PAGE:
The mayor of Kelowna is ignoring our plight: the city isn't doing a good job of snow-shovelling the roads.
This morning, a number of innocent, tax-paying, law-abiding citizens slipped and skidded along city roads as if they were on an ice rink. I made a couple of pirouettes in my car worthy of a winter Olympics figure skating medal.
Even worse, if you are a jogger or runner, the city isn't shovelling the local biking and walking pavements, which means that you either have to stomp through wet, mushy and dirty snow, or walk at the edge of the road and be possibly killed by out-of-control drivers.
Most of us pay taxes on time, however the city is letting us down. I want to meet with the mayor to impose my solutions. I am going on an oxygen strike: I will hold my breath until I turn blue in front of TV cameras waiting for the mayor, his deputy and his dog to agree to meet with me to hear my burdens.
I am not willing to back down until my demands are metâ€¦ or the media stops paying attention to my plight. If turning blue is not enough to move the mayor's cold-hearted soul, then holding my breath until I pass out might do the trick.
All residents will be moved by my "slippery no more" movement and will support my grievances against the evil government.
This story illustrates the danger of coercion when people use force, whether that be towards themselves or another person, to advance agendas. In a democratic society, this is not a legitimate form of protest.
Prime Minister Stephen Harper should not meet with Attawapiskat Chief Theresa Spence because she has been on a "hunger strike," as it sets a bad precedent. Now, people can force the government to do what they want by coercion, manipulating the media. This is the type of action dictators have often resorted to.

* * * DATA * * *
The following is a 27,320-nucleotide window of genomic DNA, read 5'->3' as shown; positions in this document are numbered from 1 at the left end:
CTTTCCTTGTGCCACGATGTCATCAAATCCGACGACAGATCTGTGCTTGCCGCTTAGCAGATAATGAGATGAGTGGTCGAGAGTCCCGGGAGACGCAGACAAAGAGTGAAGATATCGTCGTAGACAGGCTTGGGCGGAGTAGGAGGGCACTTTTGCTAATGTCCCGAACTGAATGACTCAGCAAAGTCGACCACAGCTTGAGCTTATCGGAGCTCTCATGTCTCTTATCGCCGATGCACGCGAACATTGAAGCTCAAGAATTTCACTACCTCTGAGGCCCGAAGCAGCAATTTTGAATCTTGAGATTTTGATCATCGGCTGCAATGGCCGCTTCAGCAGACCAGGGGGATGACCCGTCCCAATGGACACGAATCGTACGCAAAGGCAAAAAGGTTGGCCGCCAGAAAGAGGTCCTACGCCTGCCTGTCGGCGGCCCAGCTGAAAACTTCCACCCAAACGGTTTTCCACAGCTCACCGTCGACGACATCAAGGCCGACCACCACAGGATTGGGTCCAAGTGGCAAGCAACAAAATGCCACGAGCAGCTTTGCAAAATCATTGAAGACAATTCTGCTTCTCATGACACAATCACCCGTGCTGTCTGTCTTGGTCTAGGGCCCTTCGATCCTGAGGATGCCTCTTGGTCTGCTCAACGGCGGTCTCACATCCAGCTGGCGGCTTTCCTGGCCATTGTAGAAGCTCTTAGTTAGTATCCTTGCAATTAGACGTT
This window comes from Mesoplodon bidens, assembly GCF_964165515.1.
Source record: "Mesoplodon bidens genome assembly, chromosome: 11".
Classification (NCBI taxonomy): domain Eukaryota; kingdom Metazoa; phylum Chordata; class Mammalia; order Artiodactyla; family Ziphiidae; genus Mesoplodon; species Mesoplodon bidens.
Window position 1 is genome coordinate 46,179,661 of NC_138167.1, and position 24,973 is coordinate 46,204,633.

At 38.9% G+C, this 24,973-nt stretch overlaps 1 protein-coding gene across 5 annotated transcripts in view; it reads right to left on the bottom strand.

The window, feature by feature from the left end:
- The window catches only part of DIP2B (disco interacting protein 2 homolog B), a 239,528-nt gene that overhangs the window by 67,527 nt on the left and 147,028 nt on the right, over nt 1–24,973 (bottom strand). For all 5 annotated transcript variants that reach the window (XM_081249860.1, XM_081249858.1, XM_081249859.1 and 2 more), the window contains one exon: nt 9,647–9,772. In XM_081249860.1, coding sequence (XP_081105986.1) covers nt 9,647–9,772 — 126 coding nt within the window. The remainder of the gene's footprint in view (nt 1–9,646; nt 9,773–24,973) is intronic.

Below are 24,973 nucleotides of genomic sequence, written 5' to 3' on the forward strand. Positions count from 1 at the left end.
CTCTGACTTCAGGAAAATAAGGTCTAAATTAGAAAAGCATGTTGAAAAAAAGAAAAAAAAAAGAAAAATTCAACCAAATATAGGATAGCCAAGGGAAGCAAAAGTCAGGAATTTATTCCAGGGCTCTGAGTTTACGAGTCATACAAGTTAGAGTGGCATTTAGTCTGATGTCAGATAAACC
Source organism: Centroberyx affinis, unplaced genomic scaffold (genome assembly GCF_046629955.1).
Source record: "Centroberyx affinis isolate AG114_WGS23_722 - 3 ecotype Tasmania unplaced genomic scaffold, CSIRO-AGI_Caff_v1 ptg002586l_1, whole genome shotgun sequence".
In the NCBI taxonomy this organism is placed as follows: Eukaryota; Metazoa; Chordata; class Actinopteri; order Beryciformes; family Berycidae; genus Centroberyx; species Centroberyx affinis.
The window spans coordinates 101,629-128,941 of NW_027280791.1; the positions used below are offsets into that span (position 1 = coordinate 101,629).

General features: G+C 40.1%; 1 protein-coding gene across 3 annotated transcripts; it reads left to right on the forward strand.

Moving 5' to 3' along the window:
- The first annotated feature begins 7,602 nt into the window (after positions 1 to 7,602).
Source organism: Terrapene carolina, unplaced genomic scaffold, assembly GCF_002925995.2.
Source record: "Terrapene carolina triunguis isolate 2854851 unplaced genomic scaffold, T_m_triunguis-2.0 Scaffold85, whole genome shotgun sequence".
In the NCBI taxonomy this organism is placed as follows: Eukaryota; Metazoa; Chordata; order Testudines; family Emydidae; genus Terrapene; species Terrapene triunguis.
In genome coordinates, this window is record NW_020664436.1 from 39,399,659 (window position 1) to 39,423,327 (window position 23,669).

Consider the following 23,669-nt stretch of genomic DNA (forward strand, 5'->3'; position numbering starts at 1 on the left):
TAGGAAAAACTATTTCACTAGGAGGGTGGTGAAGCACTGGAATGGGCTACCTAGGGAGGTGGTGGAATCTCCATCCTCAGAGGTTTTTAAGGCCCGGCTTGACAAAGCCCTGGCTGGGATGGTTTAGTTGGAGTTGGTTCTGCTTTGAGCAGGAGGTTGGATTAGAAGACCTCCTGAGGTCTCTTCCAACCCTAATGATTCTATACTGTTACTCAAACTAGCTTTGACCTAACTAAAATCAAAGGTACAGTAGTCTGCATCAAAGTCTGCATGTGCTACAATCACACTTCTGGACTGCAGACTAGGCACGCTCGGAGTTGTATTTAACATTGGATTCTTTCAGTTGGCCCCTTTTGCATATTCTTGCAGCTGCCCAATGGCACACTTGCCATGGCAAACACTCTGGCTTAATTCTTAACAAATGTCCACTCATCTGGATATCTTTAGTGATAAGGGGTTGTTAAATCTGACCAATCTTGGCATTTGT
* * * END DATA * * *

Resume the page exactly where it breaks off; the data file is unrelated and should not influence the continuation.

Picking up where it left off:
Chamberlain tried to accommodate Hitler's demands, met with him and was then confronted with more unreasonable demands. Appeasement was ineffective, a failure.
Democratically minded people should never give into these types of tactics. They deny the essence of democracy: decisions made through legal and rational processes in which the interests of the majority dominate.
Protest methods should not be ones that use force or take away the rights of others, as exemplified by means aboriginals have recently used: blockades of public roads and railways.
Interrupting the daily lives of Canadians is not the smartest way of winning our hearts and minds. By far the most effective method is the use of rational argument, which convinces others of the rightness of the cause.
As a reminder, Attawapiskat is the small aboriginal reserve in the midst of a housing crisis and which was slammed for its misuse of millions of tax dollars and lack of proper accounting.
Methods of protest that do support democratically minded, fair and rational procedures include writing letters to elected representatives, lobbying or entering politics oneself. The method that matches the essence of a democratic state is respect for self, others, process and society.
As Ronald Reagan said, "Democracy is worth dying for, because it's the most deeply honorable form of government ever devised by man."
However, it is not sustained by giving in to those who threaten themselves or others with deadly consequences.
Salomon Rayek is a Kelowna resident and former executive editor of the Jewish Tribune. Email: